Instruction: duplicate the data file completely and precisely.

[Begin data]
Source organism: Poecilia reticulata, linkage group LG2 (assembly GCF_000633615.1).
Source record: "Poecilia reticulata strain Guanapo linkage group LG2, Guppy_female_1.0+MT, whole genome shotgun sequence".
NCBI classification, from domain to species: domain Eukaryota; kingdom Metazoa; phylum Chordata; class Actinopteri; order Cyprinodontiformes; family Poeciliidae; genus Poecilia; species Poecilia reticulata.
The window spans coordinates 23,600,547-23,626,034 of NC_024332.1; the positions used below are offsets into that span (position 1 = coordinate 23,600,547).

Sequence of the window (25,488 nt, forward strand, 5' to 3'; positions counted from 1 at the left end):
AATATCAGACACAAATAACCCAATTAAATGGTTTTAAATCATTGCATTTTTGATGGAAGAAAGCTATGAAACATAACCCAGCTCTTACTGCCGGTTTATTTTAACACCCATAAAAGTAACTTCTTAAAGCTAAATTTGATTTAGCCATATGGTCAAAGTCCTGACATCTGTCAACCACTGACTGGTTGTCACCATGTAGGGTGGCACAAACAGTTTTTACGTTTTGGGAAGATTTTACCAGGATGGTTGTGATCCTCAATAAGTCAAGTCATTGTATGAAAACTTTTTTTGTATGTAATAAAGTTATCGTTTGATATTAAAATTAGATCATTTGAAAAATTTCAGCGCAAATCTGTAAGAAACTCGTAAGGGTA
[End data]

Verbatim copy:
Source organism: Poecilia reticulata, linkage group LG2 (assembly GCF_000633615.1).
Source record: "Poecilia reticulata strain Guanapo linkage group LG2, Guppy_female_1.0+MT, whole genome shotgun sequence".
NCBI classification, from domain to species: domain Eukaryota; kingdom Metazoa; phylum Chordata; class Actinopteri; order Cyprinodontiformes; family Poeciliidae; genus Poecilia; species Poecilia reticulata.
The window spans coordinates 23,600,547-23,626,034 of NC_024332.1; the positions used below are offsets into that span (position 1 = coordinate 23,600,547).

Sequence of the window (25,488 nt, forward strand, 5' to 3'; positions counted from 1 at the left end):
AATATCAGACACAAATAACCCAATTAAATGGTTTTAAATCATTGCATTTTTGATGGAAGAAAGCTATGAAACATAACCCAGCTCTTACTGCCGGTTTATTTTAACACCCATAAAAGTAACTTCTTAAAGCTAAATTTGATTTAGCCATATGGTCAAAGTCCTGACATCTGTCAACCACTGACTGGTTGTCACCATGTAGGGTGGCACAAACAGTTTTTACGTTTTGGGAAGATTTTACCAGGATGGTTGTGATCCTCAATAAGTCAAGTCATTGTATGAAAACTTTTTTTGTATGTAATAAAGTTATCGTTTGATATTAAAATTAGATCATTTGAAAAATTTCAGCGCAAATCTGTAAGAAACTCGTAAGGGTA